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‘Women’s Work’ Can No Longer Be Taken for Granted

Last week, as Americans were obsessing over the results of the presidential election, a New Zealand law aimed at eliminating pay discrimination against women in female-dominated occupations went into effect. The bill, which takes an approach known as “pay equity,” provides a road map for addressing the seemingly intractable gender pay gap.

Unlike “equal pay” — the concept most often used to address gender pay disparities in the United States — the concept of “pay equity” doesn’t just demand equal pay for women doing the same work as men, in the same positions. Such efforts, while worthwhile, ignore the role of occupational segregation in keeping women’s pay down: There are some jobs done mostly by women and others that are still largely the province of men. The latter are typically better paid.

But if the coronavirus has taught us anything, it is that what has traditionally been women’s work — caring, cleaning, the provision of food — can no longer be taken for granted. “It’s not the bankers and the hedge fund managers and the highest paid people” upon whose services we’ve come to rely, said Amy Ross, former national organizer for New Zealand’s Public Service Association union. “It’s our supermarket workers, it’s our cleaners, it’s our nurses — and they’re all women!”

It has also taught us how poorly these jobs are compensated. Over half of workers designated essential in the United States are women; their jobs are typically paid well below the median hourly wage of a little over $19 an hour. (Median hourly pay for cashiers is just $11.37; for child care workers it’s $11.65; health support workers such as home health aides and orderlies make $12.68.)

Instead of “equal pay for equal work,” supporters of pay equity call for “equal pay for work of equal value,” or “comparable worth.” They ask us to consider whether a female-dominated occupation such as nursing home aide, for instance, is really so different from a male-dominated one, such as corrections officer, when both are physically exhausting, emotionally demanding, and stressful — and if not, why is the nursing home aide paid so much less? In the words of New Zealand’s law, the pay scale for women should be “determined by reference to what men would be paid to do the same work abstracting from skills, responsibility, conditions and degrees of effort.”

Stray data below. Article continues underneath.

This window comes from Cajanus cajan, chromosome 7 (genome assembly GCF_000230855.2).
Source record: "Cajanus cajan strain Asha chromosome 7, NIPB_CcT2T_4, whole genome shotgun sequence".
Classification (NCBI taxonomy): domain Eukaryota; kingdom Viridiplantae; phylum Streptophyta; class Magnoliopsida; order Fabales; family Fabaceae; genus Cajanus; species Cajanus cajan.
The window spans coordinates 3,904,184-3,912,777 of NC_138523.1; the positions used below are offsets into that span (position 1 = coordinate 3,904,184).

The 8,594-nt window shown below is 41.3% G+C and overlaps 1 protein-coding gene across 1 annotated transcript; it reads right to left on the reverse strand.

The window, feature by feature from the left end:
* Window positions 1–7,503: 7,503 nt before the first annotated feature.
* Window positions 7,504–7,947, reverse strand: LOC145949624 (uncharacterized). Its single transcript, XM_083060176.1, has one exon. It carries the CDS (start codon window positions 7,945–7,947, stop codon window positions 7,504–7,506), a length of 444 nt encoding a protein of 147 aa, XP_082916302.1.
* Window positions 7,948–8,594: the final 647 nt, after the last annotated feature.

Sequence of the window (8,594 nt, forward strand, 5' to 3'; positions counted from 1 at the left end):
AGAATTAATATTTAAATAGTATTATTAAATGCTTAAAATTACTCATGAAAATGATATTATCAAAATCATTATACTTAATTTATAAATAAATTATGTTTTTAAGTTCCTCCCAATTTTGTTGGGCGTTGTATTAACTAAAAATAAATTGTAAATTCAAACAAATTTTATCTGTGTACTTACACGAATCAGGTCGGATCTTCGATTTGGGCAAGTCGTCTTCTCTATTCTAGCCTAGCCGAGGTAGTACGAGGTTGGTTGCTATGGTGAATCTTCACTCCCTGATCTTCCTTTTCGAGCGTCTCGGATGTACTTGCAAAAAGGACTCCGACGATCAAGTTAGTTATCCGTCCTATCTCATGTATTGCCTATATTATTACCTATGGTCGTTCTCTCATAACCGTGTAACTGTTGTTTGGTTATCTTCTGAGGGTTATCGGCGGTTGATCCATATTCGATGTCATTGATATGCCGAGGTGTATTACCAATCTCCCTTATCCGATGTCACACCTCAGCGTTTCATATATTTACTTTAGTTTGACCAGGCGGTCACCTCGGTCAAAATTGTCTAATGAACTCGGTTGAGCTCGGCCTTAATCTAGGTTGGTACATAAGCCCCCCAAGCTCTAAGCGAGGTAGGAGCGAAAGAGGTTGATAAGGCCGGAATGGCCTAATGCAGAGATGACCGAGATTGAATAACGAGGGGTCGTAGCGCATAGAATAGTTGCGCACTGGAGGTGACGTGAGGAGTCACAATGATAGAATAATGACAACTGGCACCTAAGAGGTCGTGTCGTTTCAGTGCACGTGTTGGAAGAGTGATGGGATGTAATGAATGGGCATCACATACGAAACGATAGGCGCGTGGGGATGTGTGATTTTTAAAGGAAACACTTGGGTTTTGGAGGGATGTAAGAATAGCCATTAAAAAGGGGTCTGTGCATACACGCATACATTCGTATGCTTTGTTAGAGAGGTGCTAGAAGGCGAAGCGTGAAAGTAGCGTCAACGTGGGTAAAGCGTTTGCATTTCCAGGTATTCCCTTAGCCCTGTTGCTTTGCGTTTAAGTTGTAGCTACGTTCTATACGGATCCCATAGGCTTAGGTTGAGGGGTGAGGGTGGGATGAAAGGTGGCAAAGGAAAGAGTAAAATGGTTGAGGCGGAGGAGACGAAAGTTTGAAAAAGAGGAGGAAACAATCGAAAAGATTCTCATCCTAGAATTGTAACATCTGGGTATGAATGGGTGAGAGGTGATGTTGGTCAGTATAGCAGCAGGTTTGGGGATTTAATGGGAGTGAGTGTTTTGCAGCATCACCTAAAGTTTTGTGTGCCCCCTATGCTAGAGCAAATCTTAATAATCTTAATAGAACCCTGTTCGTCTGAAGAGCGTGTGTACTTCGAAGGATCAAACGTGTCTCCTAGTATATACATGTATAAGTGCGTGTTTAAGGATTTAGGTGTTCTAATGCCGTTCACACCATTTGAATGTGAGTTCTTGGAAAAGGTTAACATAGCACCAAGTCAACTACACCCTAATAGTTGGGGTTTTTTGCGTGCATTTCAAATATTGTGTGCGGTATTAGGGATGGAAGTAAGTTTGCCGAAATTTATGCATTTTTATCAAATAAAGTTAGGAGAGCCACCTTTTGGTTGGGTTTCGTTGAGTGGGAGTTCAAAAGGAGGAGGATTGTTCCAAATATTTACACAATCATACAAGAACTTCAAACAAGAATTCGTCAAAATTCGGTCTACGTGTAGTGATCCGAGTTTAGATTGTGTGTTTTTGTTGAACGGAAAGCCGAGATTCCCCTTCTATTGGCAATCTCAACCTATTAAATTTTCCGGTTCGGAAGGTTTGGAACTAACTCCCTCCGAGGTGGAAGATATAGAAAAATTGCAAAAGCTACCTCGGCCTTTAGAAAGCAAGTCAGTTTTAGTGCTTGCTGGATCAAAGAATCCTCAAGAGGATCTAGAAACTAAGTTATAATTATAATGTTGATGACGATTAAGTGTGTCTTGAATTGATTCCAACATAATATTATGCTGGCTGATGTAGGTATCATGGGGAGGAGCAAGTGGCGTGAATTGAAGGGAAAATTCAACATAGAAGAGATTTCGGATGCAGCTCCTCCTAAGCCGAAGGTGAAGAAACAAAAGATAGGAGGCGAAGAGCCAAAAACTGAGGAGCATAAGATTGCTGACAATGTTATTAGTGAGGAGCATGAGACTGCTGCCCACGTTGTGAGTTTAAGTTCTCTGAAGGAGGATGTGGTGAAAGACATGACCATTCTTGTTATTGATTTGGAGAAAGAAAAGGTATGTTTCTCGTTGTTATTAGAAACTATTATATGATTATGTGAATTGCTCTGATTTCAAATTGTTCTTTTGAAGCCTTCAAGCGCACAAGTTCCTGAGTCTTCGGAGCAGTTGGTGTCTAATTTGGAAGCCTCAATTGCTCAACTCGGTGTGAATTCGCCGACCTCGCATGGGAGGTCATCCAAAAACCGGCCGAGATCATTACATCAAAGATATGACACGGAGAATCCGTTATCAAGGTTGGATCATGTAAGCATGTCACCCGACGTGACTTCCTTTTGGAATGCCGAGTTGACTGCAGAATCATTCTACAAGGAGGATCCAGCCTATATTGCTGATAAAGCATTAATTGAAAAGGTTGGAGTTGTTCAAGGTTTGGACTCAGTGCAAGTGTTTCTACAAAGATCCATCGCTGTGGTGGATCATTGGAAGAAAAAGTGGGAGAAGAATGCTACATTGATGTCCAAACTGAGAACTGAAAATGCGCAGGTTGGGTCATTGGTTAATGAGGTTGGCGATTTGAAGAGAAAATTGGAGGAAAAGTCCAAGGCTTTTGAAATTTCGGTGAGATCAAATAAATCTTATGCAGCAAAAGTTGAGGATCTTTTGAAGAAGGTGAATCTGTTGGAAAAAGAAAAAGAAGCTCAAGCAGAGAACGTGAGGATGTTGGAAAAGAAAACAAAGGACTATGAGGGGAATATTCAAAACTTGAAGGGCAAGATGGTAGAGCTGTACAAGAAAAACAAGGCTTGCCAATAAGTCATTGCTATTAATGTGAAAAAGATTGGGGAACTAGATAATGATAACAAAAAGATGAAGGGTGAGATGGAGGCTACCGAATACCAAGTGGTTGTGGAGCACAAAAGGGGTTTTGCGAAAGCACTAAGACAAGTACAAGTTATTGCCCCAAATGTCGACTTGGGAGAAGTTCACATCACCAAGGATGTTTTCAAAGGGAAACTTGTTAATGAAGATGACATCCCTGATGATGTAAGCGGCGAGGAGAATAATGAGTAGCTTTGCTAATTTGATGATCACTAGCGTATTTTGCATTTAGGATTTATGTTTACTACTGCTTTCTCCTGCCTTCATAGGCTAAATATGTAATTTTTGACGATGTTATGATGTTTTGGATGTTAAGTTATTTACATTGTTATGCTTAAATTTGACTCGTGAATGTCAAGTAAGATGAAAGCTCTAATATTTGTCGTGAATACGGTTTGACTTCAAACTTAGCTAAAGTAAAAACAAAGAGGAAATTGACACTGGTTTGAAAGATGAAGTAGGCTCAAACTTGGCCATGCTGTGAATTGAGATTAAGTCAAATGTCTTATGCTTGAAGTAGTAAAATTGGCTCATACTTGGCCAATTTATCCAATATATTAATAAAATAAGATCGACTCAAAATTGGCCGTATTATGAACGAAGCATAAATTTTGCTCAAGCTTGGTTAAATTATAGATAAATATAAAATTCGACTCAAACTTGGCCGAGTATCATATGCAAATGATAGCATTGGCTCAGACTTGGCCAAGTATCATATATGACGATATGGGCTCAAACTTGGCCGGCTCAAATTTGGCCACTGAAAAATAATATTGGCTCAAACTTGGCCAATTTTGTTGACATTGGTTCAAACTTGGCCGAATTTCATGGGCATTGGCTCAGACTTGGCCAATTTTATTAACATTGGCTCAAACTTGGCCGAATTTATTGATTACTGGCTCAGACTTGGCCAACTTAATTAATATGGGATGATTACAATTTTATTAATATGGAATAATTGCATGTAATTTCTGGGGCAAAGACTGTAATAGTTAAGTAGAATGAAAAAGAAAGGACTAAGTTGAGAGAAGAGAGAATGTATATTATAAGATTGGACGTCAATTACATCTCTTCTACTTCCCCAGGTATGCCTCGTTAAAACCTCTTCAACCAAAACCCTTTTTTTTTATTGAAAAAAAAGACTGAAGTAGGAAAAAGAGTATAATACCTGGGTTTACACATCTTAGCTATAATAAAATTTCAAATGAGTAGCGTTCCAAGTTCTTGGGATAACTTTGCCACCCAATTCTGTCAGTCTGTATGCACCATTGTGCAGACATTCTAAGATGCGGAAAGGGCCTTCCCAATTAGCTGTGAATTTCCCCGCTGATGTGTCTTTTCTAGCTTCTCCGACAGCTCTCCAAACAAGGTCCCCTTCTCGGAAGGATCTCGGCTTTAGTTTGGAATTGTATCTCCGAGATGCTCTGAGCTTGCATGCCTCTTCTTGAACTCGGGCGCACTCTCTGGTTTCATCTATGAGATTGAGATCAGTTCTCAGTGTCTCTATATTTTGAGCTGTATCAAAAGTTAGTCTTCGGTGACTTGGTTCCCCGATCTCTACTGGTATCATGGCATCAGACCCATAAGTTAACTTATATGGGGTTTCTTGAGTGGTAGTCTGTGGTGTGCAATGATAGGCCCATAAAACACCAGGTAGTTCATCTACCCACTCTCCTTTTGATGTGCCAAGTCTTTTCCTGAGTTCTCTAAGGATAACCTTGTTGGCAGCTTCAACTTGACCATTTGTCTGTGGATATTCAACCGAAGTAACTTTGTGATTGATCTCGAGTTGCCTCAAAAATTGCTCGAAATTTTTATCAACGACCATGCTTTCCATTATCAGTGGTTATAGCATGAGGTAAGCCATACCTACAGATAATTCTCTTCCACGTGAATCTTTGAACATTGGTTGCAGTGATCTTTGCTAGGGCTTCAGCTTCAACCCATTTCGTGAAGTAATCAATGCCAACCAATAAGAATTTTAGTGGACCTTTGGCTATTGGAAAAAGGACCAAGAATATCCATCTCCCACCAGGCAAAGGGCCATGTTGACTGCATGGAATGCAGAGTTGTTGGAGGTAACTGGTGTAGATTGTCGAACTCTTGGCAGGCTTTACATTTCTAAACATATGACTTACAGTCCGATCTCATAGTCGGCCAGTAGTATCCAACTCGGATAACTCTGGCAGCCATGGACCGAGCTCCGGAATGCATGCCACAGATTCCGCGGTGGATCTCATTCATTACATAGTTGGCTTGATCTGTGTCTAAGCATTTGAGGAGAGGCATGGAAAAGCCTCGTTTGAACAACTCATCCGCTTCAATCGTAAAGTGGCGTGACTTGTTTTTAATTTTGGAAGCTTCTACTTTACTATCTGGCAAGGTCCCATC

What is at stake is not just a simple pay raise but a societywide reckoning with the value of “women’s work.” How much do we really think this work is worth? But also: How do we decide?

The idea of pay equity is at least a century old. A 1919 draft of the International Labor Organization’s constitution, which formed part of the Treaty of Versailles, cites “the principle that men and women should receive equal remuneration for work of equal value.” The I.L.O.’s Equal Remuneration Convention, which went into force in 1953, has been ratified by 173 member countries (the United States is one of 14 holdouts). Still, the gender pay gap remains a feature of nearly every economy on earth.

The movement for pay equity gained momentum in North America in the late 1970s and 1980s, when provinces across Canada began passing pay equity laws and several U.S. states with strong labor movements, including Minnesota, Wisconsin and Hawaii, undertook pay equity evaluations for public employees. (As a result, in 1982, clerk typists in Minnesota saw their monthly pay increased by $267, to match that of a delivery van driver, according to the National Committee on Pay Equity’s website.)

But the movement, in the United States at least, lost much of its momentum just a few years later, when a 1985 ruling in the U.S. Court of Appeals for the Ninth Circuit overturned a judgment by a Federal District Court that would have given female Washington state employees substantial raises based on a pay equity study. Judge Anthony Kennedy, who would later go onto the Supreme Court, wrote the opinion, in which he argued that the Washington state pay equity plan required the state to “eliminate an economic inequality that it did not create,” thus interfering with the free market for labor. With that ruling, alongside other legal setbacks courtesy of conservative judges appointed by President Ronald Reagan, and the broader ascendance of free-market thought, the movement lost its legal leverage. By the early 1990s, the pay equity movement was faltering.

Read entire article at New York Times